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AK: Can opera help give closure to the Princess Sophia tragedy?

The steamship Princess Sophia sank with an estimated 350 people on board 100 years ago near Juneau. Since the sinking corresponded with the end of World War I, it received little attention at the time. For some, this lack of attention left the tragedy without a sense of closure.

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In Juneau, a collaboration of producers and artists from across the country present a new opera, “The Princess Sophia.”

In mid-September, about 100 people embarked on a boat trip to Vanderbilt Reef in Lynn Canal — this tragedy’s ground zero.

Soprano Kathleen Wayne with Vanderbilt Reef in the background on Sept. 16, 2018. (Photo by Annie Bartholomew/KTOO)

Among the passengers was opera soprano Kathleen Wayne. She sang two songs while at the reef — literally floating above the wreckage of the Princess Sophia.

“It’s a very emotional space to be in. 350 people lost their lives — children, mothers, fathers, young people,” Wayne said.

Behind her, Vanderbilt Reef broke the ocean’s surface like a craggy land creature coming up for air. And mountains lined the sides of the massive fjord.

“You’re right above them. Singing about them. People nobody here has met. But feeling very connected with them through this music and these lyrics,” Wayne said.

Tenor Bernard Holcomb with Vanderbilt Reef in the background on Sept. 16, 2018. (Photo by Annie Bartholomew/KTOO)

Another of the opera’s singers, tenor Bernard Holcomb, was in from New York researching his part and performing for the boat trip.

“I think that this is a great opportunity to be here, to see it, to be here physically. Not just imagine it, but to be here physically and to know that there is wreckage beneath us. And that there were no survivors,” Holcomb said.

Because of extreme tides and stormy weather, Holcomb’s character, Capt. John Leadbetter, was among the Juneau people who were unable to rescue anyone from the passenger ship.

“I am accessing the feeling of guilt, the feeling of being out of control. I cannot control what is happening and that’s incredibly frustrating,” Holcomb said.

The irony of boating to a shipwreck was not lost on many of the trip’s passengers. But the weather could not have been more different from the high winds, snow and low visibility the Princess Sophia faced 100 years ago.

“I am standing here on this clear, sunny day,” Holcomb said. “It’s so beautiful, and there’s land all around us. It seems so close. But they wouldn’t have seen that. They were in a storm. And I think it is unfair that they had to die because of that. That only increases the feeling of tension, the feeling of helplessness, the feeling of grief and sadness.”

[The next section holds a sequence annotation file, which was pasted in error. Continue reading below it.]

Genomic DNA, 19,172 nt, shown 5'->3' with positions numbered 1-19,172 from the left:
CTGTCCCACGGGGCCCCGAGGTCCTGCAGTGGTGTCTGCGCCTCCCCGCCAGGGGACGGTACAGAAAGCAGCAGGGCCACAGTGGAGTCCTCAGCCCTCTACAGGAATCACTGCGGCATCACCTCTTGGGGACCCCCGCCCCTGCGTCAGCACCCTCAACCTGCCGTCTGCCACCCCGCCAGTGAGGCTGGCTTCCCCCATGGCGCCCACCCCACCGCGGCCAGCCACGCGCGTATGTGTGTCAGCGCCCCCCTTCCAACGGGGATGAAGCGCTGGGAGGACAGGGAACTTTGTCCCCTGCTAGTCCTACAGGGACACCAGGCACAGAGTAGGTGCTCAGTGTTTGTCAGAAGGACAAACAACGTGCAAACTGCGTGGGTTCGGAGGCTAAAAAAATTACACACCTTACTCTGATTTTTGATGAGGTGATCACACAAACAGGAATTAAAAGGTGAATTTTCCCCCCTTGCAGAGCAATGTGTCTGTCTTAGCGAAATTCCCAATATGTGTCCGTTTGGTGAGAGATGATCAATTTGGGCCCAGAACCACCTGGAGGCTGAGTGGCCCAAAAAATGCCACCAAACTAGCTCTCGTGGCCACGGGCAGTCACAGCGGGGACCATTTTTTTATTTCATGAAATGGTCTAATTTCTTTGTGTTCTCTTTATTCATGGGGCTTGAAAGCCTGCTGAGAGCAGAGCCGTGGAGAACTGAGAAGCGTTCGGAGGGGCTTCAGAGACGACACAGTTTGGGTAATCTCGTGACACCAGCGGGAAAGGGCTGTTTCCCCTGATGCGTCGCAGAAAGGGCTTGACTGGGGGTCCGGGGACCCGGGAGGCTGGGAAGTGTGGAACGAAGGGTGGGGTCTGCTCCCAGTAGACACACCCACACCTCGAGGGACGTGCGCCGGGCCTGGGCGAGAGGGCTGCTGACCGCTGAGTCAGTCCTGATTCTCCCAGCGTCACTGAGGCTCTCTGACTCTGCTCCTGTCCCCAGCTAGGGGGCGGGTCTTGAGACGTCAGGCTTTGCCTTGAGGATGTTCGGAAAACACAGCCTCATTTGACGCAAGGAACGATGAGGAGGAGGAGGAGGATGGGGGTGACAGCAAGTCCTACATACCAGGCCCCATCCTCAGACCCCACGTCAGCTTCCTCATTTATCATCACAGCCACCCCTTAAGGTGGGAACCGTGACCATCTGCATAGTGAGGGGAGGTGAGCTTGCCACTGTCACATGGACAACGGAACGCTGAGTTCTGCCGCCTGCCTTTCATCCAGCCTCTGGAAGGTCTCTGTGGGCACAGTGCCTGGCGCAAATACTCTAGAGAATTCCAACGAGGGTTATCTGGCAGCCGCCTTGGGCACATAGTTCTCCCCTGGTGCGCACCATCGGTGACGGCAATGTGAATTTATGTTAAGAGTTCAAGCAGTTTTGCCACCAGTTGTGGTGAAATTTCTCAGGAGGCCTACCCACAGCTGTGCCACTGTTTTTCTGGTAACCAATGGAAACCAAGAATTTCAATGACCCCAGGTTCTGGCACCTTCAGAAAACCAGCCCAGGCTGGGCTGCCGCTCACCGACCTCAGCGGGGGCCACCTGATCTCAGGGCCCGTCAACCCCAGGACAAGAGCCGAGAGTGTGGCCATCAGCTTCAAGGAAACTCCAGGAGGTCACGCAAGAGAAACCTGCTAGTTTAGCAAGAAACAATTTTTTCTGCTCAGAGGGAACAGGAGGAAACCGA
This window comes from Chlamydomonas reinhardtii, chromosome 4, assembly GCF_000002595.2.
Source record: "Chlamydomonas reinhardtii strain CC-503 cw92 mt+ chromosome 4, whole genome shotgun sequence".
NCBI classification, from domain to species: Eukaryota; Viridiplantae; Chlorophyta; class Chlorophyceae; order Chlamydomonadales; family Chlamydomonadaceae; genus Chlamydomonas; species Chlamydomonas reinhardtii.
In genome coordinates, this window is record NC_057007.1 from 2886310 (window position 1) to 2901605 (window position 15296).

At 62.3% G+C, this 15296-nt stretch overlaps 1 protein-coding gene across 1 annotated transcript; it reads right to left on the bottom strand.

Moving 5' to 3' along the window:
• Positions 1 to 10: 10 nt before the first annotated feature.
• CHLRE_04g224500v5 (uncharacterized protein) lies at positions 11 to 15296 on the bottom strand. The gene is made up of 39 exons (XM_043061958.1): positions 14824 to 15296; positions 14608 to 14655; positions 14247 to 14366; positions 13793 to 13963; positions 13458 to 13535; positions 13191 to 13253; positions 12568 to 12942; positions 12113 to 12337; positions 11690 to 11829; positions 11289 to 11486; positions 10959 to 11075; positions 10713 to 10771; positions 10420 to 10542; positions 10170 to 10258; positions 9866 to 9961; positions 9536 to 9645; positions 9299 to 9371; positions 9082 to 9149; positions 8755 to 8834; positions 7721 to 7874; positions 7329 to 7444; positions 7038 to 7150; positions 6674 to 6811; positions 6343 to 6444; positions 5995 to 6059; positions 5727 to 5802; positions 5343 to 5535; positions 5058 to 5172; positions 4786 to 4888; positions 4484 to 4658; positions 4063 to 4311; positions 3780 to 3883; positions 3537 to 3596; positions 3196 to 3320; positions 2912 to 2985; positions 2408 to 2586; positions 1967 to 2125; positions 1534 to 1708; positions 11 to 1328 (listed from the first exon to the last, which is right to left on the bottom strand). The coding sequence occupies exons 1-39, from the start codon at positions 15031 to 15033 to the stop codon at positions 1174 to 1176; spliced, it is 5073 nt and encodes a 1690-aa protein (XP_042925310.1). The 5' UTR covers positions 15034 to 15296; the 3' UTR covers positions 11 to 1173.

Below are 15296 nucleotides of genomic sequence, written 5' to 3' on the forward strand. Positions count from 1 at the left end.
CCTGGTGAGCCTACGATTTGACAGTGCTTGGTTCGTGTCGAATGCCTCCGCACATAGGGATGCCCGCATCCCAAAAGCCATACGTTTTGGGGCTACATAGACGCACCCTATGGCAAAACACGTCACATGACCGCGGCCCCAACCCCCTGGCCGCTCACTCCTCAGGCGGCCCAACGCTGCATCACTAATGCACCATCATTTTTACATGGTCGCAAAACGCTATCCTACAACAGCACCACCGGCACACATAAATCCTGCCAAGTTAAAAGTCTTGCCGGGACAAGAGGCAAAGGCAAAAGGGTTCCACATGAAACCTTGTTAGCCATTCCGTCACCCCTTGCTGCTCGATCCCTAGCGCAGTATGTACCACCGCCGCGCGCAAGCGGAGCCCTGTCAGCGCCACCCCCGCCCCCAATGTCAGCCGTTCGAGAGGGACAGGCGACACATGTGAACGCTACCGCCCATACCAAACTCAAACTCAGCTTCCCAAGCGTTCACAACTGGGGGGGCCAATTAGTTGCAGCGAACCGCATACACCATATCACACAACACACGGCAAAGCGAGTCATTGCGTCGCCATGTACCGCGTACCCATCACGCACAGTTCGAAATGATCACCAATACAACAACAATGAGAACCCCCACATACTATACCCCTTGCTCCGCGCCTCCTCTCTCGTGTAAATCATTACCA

As our modern, diesel-powered catamaran safely circled the reef, it was hard not to imagine the suffering of all those people. Imagine being stuck, on a reef, in a storm with gale-force winds, in 1918, on a steamship with little-to-no communication. Now remember that they were stranded like that for 40 hours before the ship sank.

Among the pieces Wayne sang was “Sophia’s Lullaby.”

“’The Princess Sophia Lullaby’ is about the ship actually singing to the people aboard,” Wayne said, emotionally. “And I really think she is singing to the children. Lines in there, ‘sleep children, wake with the dawn, it’s beautiful here, the days aren’t very long, and the nights are lovely, so just sleep and we’ll wake with the morn.’ So I really think it’s directed to those children to just be calm and it will all be OK.”

Sadly, it was not OK. All aboard perished, and in the turmoil of the end of World War I, one of the worst maritime disasters of all time had little closure. And now, 100 years later it’s the anniversary of a tragedy. How do we honor that?

Artistic Director William Todd Hunt with Vanderbilt Reef in the background on Sept. 16, 2018. (Photo by Annie Bartholomew/KTOO)

“Opera is such a large, heavy-emotion medium for expressing stories,” said the opera’s Artistic Director William Todd Hunt. “And in a lot of ways I think it’s perfect just because it can capture that depth of emotion and pull you along, especially with a sensitive composer like Emerson [Eads], in a way that I personally think you couldn’t pull off with, say, just a straight play.”

In addition to the Emerson Eads, the opera features a libretto by Dave Hunsaker.

It’s hard to say what the opera will do, or what it represents, until the curtain falls. And, like most art does, it will affect each person in a different way. Perhaps it will offer closure for some, commemoration for others. And, maybe, it’s a way to feel what those people felt 100 years ago. But, safely, from a comfortable seat in the audience.

The Princess Sophia Opera” plays 8 p.m. Saturday, and a 2 p.m. matinee on Sunday at Juneau-Douglas High School. The opera is also being recorded for possible later broadcast on 360 North.

Editor’s note: The Orpheus Project is contracting 360 North to record The Princess Sophia opera and promoted it through KTOO underwriting.


Source: npr

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